Diaojiang River Treatment Project—Nandan Guangxi, China
Nandan, located in China’s Guangxi province, is home to both the Diaojiang River and a heavy metals mine. The Diaojiang is the source of the Red River water system, which flows from Nandan County to the City of Hechi, providing water for more than three million people. However, since the opening of the mine in the 1980s, the river has been badly polluted with heavy metals such as arsenic, lead, cadmium, and zinc. This mine has not only discharged wastewater into the river, but also left tailings piled on riverbanks. These tailings wash into the river during storm seasons and as a result, fish and shrimp have died, riverbank farmlands cannot be cultivated, and downstream communities suffer from health problems.
In 1998, the Hechi City government launched the Diaojiang treatment project in order to build wastewater treatment facilities, which improved water quality significantly, but did not address the polluting tailings. Lack of funds and remediation technology further hampered cleanup, until Blacksmith joined with the Chinese Research Academy of Environmental Sciences and Environmental Protection Bureau of Nandan County to address the issue.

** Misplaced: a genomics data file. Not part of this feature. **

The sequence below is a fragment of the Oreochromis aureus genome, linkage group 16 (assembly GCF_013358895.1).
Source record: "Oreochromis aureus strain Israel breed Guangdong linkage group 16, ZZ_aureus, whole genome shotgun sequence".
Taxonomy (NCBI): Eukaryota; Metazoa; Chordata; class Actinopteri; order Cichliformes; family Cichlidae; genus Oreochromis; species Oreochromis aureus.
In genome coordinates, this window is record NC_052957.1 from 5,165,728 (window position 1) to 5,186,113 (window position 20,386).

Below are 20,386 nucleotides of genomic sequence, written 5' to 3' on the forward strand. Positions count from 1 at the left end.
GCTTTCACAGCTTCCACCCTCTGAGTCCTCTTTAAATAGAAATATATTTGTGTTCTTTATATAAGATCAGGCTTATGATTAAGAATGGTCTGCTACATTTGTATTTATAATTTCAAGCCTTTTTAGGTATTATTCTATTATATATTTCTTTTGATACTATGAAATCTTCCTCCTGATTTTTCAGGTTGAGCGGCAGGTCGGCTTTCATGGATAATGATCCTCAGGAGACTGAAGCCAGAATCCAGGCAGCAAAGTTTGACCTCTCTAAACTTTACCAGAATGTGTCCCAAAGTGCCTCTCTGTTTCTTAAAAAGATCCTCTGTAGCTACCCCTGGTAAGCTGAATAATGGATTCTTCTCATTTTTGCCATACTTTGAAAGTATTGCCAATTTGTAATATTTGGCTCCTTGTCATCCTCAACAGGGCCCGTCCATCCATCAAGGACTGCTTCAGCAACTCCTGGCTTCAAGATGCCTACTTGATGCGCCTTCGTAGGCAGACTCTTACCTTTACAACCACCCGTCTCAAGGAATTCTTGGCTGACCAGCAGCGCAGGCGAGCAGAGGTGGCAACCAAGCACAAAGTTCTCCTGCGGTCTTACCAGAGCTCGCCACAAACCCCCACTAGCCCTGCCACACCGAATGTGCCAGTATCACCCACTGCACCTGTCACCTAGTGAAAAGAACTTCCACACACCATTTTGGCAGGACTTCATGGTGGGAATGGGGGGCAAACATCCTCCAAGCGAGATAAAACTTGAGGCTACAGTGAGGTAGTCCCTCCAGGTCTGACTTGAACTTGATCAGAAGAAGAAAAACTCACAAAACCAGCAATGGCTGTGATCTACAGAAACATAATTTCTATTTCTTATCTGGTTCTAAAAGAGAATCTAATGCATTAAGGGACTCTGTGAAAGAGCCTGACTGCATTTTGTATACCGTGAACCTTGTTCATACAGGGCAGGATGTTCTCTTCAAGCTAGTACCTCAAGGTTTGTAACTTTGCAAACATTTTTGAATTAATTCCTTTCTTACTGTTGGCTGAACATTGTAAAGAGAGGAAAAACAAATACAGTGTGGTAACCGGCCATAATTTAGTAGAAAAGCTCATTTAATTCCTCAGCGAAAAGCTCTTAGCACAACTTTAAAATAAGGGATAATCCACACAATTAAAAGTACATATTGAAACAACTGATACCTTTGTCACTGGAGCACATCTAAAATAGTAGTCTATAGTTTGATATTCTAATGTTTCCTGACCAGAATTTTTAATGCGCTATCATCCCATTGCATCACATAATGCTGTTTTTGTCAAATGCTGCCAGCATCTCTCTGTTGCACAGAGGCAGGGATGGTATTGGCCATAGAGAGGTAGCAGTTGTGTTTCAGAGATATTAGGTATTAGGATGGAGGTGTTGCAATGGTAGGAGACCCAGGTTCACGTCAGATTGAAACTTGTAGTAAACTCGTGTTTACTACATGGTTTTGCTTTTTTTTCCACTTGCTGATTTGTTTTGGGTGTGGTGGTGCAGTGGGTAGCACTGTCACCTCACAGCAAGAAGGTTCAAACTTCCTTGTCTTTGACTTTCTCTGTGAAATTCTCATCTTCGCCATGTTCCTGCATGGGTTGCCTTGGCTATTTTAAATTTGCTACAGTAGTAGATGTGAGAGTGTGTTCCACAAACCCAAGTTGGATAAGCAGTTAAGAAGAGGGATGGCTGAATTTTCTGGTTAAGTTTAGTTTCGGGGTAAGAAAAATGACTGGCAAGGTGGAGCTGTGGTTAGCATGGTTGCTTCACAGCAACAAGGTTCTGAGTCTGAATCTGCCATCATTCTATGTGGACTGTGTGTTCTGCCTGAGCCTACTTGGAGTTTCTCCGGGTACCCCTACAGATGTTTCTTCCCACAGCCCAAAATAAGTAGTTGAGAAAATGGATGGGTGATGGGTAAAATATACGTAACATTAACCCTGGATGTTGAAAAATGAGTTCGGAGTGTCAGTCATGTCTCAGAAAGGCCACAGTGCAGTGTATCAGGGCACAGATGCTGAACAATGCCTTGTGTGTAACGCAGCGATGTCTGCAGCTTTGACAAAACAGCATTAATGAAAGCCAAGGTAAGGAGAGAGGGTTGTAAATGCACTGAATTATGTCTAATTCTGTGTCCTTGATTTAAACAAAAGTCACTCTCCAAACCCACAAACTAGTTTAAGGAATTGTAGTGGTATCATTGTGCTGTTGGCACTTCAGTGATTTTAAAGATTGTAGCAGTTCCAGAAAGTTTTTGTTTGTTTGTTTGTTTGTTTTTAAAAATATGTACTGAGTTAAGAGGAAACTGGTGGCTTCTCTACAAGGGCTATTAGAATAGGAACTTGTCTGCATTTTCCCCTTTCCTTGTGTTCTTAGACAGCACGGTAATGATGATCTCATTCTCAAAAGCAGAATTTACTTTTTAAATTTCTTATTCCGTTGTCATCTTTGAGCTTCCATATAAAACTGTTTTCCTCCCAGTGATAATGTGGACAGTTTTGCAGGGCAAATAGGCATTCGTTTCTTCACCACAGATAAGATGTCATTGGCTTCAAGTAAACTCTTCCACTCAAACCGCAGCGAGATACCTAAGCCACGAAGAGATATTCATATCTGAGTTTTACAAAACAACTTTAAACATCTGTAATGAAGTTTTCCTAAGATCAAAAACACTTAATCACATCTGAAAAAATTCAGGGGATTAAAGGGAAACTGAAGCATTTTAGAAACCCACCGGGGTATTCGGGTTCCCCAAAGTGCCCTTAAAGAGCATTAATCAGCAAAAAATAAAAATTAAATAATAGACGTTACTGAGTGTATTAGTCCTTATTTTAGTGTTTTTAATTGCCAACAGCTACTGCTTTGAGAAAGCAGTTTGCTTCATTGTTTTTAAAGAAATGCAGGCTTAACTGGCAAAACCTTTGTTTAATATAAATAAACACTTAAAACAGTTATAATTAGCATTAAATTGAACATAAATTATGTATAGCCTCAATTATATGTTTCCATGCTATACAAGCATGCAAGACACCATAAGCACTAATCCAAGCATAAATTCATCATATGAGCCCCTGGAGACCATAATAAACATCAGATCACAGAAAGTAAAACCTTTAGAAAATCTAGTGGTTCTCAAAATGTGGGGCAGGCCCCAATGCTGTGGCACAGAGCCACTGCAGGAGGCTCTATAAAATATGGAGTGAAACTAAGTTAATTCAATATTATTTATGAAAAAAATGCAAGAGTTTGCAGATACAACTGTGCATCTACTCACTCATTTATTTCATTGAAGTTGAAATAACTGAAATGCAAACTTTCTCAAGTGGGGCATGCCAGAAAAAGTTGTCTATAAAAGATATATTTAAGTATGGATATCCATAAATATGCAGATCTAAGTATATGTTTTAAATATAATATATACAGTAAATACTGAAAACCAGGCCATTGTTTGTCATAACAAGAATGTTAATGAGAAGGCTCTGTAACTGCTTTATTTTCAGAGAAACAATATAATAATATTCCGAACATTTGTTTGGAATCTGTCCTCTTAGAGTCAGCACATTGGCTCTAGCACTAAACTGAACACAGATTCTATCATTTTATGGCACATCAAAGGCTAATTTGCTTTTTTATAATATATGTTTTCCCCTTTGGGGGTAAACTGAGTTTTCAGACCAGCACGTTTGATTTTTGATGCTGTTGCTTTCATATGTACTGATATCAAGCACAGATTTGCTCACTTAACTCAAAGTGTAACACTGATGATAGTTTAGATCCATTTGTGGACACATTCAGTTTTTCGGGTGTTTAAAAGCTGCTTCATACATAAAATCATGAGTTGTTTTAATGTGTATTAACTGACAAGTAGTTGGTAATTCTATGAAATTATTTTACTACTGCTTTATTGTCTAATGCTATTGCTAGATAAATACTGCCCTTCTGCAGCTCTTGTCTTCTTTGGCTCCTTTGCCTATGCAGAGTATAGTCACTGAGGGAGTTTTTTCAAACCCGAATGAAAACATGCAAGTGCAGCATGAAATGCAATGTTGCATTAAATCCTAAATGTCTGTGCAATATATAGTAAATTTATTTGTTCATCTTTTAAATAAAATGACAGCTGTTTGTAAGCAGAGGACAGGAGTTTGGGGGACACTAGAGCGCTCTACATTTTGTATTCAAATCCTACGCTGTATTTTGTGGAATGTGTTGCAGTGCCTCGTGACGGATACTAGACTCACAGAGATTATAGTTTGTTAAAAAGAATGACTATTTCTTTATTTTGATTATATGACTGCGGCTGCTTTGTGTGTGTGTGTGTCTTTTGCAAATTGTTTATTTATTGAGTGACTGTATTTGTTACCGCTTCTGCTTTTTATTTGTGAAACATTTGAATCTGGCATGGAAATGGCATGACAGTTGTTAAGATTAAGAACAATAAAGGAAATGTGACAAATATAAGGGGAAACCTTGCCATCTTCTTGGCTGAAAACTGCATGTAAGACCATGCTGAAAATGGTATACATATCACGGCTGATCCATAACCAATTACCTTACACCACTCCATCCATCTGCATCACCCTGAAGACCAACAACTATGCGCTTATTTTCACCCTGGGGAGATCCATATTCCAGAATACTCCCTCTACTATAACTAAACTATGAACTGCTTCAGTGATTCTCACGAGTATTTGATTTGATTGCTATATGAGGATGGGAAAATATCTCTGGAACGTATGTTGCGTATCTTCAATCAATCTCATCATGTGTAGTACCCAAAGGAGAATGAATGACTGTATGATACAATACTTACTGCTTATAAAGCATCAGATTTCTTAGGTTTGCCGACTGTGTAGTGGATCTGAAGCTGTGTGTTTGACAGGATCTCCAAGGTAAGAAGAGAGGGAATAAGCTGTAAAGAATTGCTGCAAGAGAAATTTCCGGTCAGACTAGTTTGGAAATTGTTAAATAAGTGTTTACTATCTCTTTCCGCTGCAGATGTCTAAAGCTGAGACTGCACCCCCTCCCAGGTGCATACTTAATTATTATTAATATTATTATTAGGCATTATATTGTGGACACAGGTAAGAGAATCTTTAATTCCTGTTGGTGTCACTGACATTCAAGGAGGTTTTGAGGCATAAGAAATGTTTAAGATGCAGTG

As an initial strategy, Blacksmith organized a stakeholder group that met frequently during the project’s duration and rallied the community around remediation. Blacksmith developed a pilot cleanup plan for the polluted area at the origin of the Diaojiang, which was approved by the local Water Conservancy, Land, and Agriculture Bureaus and the Minerals Council.
Blacksmith’s demonstration project on heavy metal contamination at the Diaojiang—funded by Rockefeller Philanthropy Advisors—has been successful. The resulting project technical report provided a needed reference for the Environmental Protection Bureau of Nandan County to obtain more information and resources to tackle the problem.In addition, the Chinese government has designated the Nandan project as a central part of a national heavy metal treatment plan and has allocated nearly $16 million to the Environmental Protection Bureau of Nandan County to address the pollution. Together, these steps will advance the Nandan remediation project from a planning stage to that of treatment and field engineering.